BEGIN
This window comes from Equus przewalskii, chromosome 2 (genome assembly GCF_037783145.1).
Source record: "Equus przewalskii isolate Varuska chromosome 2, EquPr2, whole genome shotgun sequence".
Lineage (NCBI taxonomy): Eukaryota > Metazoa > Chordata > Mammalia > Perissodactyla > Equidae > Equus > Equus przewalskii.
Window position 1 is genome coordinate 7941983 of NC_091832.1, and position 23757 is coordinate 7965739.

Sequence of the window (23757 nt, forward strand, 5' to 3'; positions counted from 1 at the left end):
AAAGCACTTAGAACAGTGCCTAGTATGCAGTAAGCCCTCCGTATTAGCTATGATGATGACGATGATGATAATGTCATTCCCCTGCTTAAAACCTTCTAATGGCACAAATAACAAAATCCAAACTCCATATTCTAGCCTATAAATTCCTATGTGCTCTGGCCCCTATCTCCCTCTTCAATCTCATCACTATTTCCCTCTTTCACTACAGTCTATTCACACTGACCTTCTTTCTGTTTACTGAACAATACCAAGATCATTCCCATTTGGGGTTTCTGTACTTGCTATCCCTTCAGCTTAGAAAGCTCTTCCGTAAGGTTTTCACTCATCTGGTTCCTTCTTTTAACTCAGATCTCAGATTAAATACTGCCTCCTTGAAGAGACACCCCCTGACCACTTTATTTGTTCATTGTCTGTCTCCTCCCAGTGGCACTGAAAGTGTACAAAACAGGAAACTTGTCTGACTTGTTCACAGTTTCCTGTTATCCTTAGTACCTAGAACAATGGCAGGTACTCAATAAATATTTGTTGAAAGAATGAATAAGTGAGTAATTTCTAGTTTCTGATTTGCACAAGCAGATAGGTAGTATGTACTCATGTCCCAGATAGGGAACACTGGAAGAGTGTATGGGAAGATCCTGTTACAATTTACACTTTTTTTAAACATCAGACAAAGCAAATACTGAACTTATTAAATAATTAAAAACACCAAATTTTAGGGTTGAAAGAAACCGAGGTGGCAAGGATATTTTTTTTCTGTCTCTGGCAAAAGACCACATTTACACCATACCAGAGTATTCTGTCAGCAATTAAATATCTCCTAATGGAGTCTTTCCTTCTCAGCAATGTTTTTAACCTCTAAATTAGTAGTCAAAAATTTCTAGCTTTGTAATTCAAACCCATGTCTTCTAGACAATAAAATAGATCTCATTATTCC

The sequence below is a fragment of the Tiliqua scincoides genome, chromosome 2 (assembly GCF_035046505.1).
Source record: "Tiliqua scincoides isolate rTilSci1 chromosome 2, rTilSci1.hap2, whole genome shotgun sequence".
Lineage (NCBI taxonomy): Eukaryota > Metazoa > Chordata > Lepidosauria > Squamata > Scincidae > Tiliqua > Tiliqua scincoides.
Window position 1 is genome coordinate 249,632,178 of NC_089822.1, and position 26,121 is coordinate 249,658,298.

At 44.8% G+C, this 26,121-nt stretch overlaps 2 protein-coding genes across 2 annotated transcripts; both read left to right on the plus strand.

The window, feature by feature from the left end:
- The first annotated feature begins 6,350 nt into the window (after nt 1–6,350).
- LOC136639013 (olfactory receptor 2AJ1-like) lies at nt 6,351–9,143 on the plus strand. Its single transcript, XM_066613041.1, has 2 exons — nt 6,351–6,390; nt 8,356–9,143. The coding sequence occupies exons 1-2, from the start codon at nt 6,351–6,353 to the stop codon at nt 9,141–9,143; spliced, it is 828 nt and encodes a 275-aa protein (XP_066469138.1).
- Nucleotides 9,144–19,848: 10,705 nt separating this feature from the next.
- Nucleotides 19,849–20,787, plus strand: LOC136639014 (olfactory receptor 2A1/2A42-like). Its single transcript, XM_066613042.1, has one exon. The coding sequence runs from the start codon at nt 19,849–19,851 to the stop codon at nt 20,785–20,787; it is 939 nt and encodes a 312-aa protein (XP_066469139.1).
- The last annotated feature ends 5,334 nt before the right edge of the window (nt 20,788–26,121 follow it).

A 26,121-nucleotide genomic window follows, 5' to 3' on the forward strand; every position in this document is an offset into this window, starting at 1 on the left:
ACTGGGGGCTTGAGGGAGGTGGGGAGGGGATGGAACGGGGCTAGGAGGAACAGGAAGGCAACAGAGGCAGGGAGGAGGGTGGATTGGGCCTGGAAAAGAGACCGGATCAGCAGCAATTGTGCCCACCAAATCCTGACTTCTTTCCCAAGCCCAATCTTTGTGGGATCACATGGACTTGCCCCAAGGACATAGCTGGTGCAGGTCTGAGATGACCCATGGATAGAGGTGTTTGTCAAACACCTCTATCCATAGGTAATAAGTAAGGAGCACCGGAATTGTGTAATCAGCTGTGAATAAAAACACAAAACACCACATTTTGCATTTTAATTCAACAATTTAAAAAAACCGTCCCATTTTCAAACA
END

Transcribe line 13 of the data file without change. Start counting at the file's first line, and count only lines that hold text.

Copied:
- The first annotated feature begins 6,350 nt into the window (after nt 1–6,350).